DID TONY CAIROLI HELP YOU SWITCH FROM YAMAHA TO KTM FOR 2021? Yeah, he helped a lot when I spoke that I wanted to change to KTM. I rode last year for Yamaha with Gebben (Team Gebben Van Venrooy Yamaha Racing) and the last time I rode for KTM was in 2006 on 85cc. So, I wanted to try it one time in my life and I think it was a good move because I really like the bike.

Alessandro leaning into a soft rut at Pala. 

CAN YOU COMPARE THE YAMAHA AND THE KTM? I like the engine of the KTM, the torque is very crazy. I think all of the Japanese bikes don’t have that. The frame is good, but you have to understand it. The first month was crazy, it was not possible for me to ride. But once I understood how it worked, it was good.

WHAT WAS DIFFERENT ABOUT THE FRAME THAT YOU FELT? I felt it especially in the corners. I think the in the first days I crashed 3-4 times each time. In the corners, the front end is really light and easy to turn, so you think you can go faster inside. With Japanese bikes you can feel both wheels on the ground, but with KTM you feel more weight on the back wheel. The front is really light, so you don’t feel it, so it’s really easy that you lose the front.

YOU’RE ALSO APART OF THE ITALIAN POLICE FEDERATION, HOW DOES THAT WORK? In Italy we have normal police, and we have a sport group. We have about 10 people who race motocross, enduro and people who work on pit row. When we have Italian GP races, we ride with Italian Police logos on our jersey. But when we are out of the country we ride with normal team clothing.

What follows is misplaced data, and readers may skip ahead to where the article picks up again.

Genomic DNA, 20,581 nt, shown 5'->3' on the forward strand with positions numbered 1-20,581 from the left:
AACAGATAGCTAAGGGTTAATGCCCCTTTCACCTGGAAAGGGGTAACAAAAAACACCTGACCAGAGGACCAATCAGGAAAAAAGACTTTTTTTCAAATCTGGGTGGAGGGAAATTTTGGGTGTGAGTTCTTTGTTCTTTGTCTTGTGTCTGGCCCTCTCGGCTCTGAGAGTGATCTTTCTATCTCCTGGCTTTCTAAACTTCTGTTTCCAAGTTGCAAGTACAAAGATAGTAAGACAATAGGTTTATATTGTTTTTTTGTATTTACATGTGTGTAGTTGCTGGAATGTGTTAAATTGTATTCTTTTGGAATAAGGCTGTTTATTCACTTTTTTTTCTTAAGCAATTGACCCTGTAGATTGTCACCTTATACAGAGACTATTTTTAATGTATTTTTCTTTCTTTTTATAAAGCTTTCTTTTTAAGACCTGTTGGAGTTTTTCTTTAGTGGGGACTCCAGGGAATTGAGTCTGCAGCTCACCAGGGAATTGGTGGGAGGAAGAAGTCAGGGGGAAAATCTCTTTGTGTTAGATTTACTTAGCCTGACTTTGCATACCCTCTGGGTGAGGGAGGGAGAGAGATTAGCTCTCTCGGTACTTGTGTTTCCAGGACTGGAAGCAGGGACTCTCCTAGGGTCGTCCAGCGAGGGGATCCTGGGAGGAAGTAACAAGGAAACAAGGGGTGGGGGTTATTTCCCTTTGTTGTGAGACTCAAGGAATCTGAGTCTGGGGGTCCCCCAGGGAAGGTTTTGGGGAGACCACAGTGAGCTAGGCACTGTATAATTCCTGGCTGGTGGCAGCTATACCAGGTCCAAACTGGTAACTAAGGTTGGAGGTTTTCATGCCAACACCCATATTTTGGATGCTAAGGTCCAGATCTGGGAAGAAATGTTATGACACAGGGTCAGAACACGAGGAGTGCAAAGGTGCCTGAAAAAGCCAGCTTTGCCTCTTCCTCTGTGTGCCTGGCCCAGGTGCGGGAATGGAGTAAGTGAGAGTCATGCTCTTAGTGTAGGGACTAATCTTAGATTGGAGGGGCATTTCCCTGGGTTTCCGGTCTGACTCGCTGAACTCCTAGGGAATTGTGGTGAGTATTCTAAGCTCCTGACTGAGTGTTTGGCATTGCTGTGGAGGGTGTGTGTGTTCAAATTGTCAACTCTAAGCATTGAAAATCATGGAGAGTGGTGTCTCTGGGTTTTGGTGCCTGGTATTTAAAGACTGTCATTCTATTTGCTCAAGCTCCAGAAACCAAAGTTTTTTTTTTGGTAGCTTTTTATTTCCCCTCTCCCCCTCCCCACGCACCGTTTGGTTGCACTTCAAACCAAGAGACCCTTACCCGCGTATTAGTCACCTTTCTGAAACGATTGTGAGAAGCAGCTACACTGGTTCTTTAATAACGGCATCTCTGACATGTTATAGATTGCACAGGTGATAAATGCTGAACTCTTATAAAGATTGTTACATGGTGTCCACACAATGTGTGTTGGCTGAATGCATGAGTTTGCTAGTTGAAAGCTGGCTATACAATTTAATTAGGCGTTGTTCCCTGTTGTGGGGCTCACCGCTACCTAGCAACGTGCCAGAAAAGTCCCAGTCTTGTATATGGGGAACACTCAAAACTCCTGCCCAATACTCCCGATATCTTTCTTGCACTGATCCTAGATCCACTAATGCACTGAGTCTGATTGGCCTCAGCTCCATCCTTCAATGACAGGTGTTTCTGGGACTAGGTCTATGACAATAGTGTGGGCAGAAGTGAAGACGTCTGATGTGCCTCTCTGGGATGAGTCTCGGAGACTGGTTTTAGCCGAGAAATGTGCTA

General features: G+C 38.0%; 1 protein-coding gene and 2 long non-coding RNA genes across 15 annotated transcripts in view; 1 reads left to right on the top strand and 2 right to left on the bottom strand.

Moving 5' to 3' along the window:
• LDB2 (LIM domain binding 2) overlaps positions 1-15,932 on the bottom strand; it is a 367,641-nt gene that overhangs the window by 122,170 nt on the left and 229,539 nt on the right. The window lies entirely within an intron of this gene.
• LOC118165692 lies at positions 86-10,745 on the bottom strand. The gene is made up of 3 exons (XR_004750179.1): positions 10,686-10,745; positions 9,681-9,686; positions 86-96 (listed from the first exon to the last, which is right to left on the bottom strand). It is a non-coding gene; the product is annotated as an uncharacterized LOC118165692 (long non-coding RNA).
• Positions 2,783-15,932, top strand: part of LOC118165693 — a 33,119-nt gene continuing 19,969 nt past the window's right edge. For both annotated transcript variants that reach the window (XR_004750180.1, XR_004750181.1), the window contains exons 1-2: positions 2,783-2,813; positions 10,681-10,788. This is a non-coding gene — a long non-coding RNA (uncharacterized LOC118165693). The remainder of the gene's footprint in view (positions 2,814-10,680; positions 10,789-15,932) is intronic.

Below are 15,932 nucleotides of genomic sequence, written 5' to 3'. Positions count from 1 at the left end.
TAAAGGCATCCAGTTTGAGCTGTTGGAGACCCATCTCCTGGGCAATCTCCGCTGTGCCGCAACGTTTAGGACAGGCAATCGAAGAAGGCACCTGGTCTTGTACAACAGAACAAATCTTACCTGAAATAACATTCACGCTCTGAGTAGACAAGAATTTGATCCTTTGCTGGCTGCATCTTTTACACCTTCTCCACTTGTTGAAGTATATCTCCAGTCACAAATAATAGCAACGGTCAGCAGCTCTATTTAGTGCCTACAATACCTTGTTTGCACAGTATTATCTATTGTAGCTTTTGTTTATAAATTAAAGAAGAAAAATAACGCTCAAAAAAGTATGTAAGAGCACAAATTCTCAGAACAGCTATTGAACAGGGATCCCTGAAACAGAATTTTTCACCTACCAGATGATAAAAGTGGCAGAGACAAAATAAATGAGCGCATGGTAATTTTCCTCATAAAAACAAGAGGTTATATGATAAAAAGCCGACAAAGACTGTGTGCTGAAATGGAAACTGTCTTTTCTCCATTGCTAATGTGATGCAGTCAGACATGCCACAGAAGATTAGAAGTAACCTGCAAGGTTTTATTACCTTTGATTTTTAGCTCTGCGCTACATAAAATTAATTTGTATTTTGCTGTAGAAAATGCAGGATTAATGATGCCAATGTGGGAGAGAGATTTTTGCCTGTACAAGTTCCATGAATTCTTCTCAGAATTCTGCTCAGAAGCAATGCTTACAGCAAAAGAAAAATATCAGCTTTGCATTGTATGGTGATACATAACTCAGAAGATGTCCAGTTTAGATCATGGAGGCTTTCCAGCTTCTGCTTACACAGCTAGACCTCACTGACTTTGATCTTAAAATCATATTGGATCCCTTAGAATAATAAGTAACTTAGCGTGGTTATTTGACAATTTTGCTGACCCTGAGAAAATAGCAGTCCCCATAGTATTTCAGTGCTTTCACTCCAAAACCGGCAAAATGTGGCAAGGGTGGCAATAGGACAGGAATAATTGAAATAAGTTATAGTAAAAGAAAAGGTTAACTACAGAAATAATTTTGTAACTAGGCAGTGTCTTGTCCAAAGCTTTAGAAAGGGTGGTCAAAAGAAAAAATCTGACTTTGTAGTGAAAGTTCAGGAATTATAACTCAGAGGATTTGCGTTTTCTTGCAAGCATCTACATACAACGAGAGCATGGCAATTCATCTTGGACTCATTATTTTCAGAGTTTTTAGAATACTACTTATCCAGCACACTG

Alessandro wears this special jersey when racing in Italy to show that he’s apart of the Italian Police Force. 

DO YOU WORK AS A POLICE OFFICER? OR JUST HAVE AN AFFILIATION WITH THEM LIKE A SPONSOR? I’m like a real policeman, I have a gun and everything. But while I’m doing the sport group, I don’t work like a normal police officer. We do the sports side of the police, but then when you decide to stop racing, you can choose if you want to go and work as a police officer and I think I would want to do that when I retire.

WILL THE FOX RACEWAY NATIONAL BE A GOOD WARM-UP FOR THE MXGP SEASON? Forsure, to come here, I get prepared for hot weather. Right now, it’s a little bit colder in Europe, but in one month we’ll be warm. So I get used to the warmer weather earlier and I get to do another race before the MXGPs start.

DO YOU HOPE TO COME BACK TO THE U.S. AFTER THIS WEEKEND? We’ll see how it goes, but never say never. We’ve seen many European riders come over here, so why not. If it’s possible, it would be nice.